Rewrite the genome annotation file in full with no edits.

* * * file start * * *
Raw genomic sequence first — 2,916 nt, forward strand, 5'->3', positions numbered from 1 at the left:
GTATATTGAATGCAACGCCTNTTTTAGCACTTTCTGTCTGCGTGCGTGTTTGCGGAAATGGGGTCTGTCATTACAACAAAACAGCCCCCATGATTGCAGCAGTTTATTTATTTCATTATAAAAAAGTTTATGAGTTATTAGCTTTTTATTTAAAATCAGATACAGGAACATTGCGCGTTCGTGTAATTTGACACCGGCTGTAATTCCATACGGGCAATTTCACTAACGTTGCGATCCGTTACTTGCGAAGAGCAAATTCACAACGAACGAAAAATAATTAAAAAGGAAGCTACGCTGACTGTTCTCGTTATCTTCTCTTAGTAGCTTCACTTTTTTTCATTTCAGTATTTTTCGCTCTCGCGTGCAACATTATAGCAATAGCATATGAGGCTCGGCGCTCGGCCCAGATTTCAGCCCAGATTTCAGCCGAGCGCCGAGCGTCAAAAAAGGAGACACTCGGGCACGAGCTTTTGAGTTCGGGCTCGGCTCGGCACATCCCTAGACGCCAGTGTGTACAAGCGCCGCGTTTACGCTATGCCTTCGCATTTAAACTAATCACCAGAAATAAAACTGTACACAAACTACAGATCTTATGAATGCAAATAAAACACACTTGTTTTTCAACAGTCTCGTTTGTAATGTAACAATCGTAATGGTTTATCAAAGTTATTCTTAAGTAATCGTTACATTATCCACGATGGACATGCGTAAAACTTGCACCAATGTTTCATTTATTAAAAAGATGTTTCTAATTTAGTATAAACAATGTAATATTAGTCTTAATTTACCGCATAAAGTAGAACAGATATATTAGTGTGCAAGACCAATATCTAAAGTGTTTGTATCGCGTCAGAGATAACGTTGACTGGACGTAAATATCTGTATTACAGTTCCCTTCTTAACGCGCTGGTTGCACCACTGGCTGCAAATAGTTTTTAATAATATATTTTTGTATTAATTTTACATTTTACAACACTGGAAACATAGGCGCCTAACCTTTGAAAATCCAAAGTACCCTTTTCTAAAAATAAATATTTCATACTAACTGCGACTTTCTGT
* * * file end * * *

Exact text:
Raw genomic sequence first — 2,916 nt, forward strand, 5'->3', positions numbered from 1 at the left:
GTATATTGAATGCAACGCCTNTTTTAGCACTTTCTGTCTGCGTGCGTGTTTGCGGAAATGGGGTCTGTCATTACAACAAAACAGCCCCCATGATTGCAGCAGTTTATTTATTTCATTATAAAAAAGTTTATGAGTTATTAGCTTTTTATTTAAAATCAGATACAGGAACATTGCGCGTTCGTGTAATTTGACACCGGCTGTAATTCCATACGGGCAATTTCACTAACGTTGCGATCCGTTACTTGCGAAGAGCAAATTCACAACGAACGAAAAATAATTAAAAAGGAAGCTACGCTGACTGTTCTCGTTATCTTCTCTTAGTAGCTTCACTTTTTTTCATTTCAGTATTTTTCGCTCTCGCGTGCAACATTATAGCAATAGCATATGAGGCTCGGCGCTCGGCCCAGATTTCAGCCCAGATTTCAGCCGAGCGCCGAGCGTCAAAAAAGGAGACACTCGGGCACGAGCTTTTGAGTTCGGGCTCGGCTCGGCACATCCCTAGACGCCAGTGTGTACAAGCGCCGCGTTTACGCTATGCCTTCGCATTTAAACTAATCACCAGAAATAAAACTGTACACAAACTACAGATCTTATGAATGCAAATAAAACACACTTGTTTTTCAACAGTCTCGTTTGTAATGTAACAATCGTAATGGTTTATCAAAGTTATTCTTAAGTAATCGTTACATTATCCACGATGGACATGCGTAAAACTTGCACCAATGTTTCATTTATTAAAAAGATGTTTCTAATTTAGTATAAACAATGTAATATTAGTCTTAATTTACCGCATAAAGTAGAACAGATATATTAGTGTGCAAGACCAATATCTAAAGTGTTTGTATCGCGTCAGAGATAACGTTGACTGGACGTAAATATCTGTATTACAGTTCCCTTCTTAACGCGCTGGTTGCACCACTGGCTGCAAATAGTTTTTAATAATATATTTTTGTATTAATTTTACATTTTACAACACTGGAAACATAGGCGCCTAACCTTTGAAAATCCAAAGTACCCTTTTCTAAAAATAAATATTTCATACTAACTGCGACTTTCTGT